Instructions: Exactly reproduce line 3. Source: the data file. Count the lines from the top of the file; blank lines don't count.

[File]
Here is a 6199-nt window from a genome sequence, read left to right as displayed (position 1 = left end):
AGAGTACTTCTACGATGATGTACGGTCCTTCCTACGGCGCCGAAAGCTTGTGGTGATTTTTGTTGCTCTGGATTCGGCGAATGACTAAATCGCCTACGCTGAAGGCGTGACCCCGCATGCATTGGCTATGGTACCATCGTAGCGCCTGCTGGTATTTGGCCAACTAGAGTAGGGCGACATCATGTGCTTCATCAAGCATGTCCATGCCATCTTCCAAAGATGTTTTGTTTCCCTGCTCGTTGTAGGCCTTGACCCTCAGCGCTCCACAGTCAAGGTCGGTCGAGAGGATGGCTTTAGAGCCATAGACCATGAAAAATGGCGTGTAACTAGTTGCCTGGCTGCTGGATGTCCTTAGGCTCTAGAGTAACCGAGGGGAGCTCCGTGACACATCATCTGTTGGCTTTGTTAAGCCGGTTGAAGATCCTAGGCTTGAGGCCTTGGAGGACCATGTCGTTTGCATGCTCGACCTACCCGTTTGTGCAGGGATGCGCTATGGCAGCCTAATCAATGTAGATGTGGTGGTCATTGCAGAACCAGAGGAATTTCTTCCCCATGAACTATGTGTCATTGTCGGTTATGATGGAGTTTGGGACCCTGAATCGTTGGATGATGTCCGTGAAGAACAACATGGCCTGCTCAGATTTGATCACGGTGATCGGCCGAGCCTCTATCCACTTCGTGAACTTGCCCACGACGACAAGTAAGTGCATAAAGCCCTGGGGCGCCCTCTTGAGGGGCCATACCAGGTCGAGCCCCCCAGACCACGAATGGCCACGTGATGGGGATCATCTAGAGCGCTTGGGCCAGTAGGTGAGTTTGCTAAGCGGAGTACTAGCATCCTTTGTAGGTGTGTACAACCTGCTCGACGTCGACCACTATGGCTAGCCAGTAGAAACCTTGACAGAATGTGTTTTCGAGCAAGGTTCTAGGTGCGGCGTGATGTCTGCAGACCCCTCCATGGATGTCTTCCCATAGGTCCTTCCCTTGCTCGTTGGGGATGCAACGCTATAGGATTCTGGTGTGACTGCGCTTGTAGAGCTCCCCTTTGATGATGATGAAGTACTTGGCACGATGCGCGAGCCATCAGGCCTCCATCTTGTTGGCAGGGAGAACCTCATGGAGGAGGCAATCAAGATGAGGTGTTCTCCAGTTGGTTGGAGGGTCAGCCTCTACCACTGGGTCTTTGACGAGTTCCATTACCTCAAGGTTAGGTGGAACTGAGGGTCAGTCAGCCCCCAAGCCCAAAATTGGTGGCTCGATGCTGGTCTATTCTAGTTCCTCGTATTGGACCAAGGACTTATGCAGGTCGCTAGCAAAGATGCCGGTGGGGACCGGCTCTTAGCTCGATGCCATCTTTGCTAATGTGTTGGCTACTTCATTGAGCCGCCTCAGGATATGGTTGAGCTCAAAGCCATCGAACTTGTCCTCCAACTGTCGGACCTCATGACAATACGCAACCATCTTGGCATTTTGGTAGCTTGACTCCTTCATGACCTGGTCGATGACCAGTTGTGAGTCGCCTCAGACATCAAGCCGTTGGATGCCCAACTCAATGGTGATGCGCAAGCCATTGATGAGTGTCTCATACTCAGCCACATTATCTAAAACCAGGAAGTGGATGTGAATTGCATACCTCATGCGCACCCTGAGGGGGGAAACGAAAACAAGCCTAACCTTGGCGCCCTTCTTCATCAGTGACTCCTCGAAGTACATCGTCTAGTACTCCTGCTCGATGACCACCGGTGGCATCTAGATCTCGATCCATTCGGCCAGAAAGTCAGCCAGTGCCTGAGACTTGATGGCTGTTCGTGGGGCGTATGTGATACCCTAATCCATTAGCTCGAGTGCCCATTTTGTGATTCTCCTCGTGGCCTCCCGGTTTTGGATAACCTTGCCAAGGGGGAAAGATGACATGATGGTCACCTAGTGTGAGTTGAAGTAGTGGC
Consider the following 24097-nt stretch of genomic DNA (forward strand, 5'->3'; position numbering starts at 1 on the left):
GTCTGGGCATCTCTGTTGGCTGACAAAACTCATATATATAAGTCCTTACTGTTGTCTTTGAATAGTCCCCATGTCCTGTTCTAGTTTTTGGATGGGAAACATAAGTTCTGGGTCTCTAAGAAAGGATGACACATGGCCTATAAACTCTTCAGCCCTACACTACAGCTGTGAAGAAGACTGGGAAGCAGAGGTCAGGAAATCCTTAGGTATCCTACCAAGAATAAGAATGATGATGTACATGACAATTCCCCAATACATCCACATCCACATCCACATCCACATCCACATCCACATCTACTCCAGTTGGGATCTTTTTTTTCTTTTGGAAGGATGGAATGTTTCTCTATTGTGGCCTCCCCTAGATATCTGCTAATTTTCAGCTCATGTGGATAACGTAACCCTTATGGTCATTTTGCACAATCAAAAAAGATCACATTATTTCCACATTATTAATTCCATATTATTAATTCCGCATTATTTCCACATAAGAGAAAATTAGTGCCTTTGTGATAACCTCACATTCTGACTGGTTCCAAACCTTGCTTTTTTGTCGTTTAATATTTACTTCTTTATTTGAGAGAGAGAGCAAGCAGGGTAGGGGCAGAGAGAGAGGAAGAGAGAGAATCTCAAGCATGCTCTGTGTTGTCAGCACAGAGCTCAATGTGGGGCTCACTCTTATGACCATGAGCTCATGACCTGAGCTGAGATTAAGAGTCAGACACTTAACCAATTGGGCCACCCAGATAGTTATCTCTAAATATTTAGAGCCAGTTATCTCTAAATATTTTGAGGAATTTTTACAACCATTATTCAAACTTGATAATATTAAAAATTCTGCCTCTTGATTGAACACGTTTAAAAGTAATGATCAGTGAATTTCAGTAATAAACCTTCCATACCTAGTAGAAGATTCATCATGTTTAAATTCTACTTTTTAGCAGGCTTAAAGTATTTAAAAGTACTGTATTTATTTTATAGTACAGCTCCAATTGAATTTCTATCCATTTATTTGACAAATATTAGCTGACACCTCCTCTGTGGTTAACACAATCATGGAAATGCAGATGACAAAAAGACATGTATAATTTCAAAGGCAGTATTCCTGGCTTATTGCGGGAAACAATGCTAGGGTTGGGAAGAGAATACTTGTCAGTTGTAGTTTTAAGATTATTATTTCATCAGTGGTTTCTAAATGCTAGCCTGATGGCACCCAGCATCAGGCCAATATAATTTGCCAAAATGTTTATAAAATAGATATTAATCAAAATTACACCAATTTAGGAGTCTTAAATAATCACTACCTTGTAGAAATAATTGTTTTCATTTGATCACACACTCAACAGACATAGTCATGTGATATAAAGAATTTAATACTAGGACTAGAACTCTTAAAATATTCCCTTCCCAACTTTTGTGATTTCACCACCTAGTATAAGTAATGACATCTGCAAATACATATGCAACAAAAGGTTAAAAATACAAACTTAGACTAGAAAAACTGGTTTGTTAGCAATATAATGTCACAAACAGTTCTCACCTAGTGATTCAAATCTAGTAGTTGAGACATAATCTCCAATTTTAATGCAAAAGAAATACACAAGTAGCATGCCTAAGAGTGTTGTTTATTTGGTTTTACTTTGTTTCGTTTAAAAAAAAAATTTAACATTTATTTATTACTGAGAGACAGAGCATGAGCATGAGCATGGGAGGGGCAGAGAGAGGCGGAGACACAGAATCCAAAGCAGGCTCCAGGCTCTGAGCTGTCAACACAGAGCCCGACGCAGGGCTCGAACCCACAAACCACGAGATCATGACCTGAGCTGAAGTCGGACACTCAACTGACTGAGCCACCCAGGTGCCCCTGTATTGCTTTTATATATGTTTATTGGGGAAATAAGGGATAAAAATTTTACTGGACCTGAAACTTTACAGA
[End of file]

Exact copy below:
Consider the following 24097-nt stretch of genomic DNA (forward strand, 5'->3'; position numbering starts at 1 on the left):